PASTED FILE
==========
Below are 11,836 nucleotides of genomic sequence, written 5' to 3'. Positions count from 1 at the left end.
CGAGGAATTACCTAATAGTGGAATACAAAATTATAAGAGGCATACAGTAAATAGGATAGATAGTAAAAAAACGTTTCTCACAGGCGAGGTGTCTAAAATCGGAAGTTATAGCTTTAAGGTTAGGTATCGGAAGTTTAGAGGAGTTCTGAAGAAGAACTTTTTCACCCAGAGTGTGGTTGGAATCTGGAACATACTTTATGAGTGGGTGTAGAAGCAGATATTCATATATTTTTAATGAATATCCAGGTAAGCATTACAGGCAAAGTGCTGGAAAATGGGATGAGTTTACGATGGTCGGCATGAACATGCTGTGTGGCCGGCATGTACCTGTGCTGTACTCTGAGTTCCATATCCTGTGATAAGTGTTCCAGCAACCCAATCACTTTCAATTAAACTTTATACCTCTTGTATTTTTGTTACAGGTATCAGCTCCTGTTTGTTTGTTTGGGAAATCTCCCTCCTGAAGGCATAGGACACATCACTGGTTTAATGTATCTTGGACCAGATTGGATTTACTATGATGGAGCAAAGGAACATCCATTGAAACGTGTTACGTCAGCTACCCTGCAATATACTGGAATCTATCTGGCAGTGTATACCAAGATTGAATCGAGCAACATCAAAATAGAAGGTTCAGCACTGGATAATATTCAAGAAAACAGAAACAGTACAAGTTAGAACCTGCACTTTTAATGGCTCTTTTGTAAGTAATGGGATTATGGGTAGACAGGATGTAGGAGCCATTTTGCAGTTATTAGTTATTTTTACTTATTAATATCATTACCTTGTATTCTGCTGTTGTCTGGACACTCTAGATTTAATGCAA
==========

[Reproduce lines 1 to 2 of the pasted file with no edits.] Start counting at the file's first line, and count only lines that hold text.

Below are 11,836 nucleotides of genomic sequence, written 5' to 3'. Positions count from 1 at the left end.
CGAGGAATTACCTAATAGTGGAATACAAAATTATAAGAGGCATACAGTAAATAGGATAGATAGTAAAAAAACGTTTCTCACAGGCGAGGTGTCTAAAATCGGAAGTTATAGCTTTAAGGTTAGGTATCGGAAGTTTAGAGGAGTTCTGAAGAAGAACTTTTTCACCCAGAGTGTGGTTGGAATCTGGAACATACTTTATGAGTGGGTGTAGAAGCAGATATTCATATATTTTTAATGAATATCCAGGTAAGCATTACAGGCAAAGTGCTGGAAAATGGGATGAGTTTACGATGGTCGGCATGAACATGCTGTGTGGCCGGCATGTACCTGTGCTGTACTCTGAGTTCCATATCCTGTGATAAGTGTTCCAGCAACCCAATCACTTTCAATTAAACTTTATACCTCTTGTATTTTTGTTACAGGTATCAGCTCCTGTTTGTTTGTTTGGGAAATCTCCCTCCTGAAGGCATAGGACACATCACTGGTTTAATGTATCTTGGACCAGATTGGATTTACTATGATGGAGCAAAGGAACATCCATTGAAACGTGTTACGTCAGCTACCCTGCAATATACTGGAATCTATCTGGCAGTGTATACCAAGATTGAATCGAGCAACATCAAAATAGAAGGTTCAGCACTGGATAATATTCAAGAAAACAGAAACAGTACAAGTTAGAACCTGCACTTTTAATGGCTCTTTTGTAAGTAATGGGATTATGGGTAGACAGGATGTAGGAGCCATTTTGCAGTTATTAGTTATTTTTACTTATTAATATCATTACCTTGTATTCTGCTGTTGTCTGGACACTCTAGATTTAATGCAA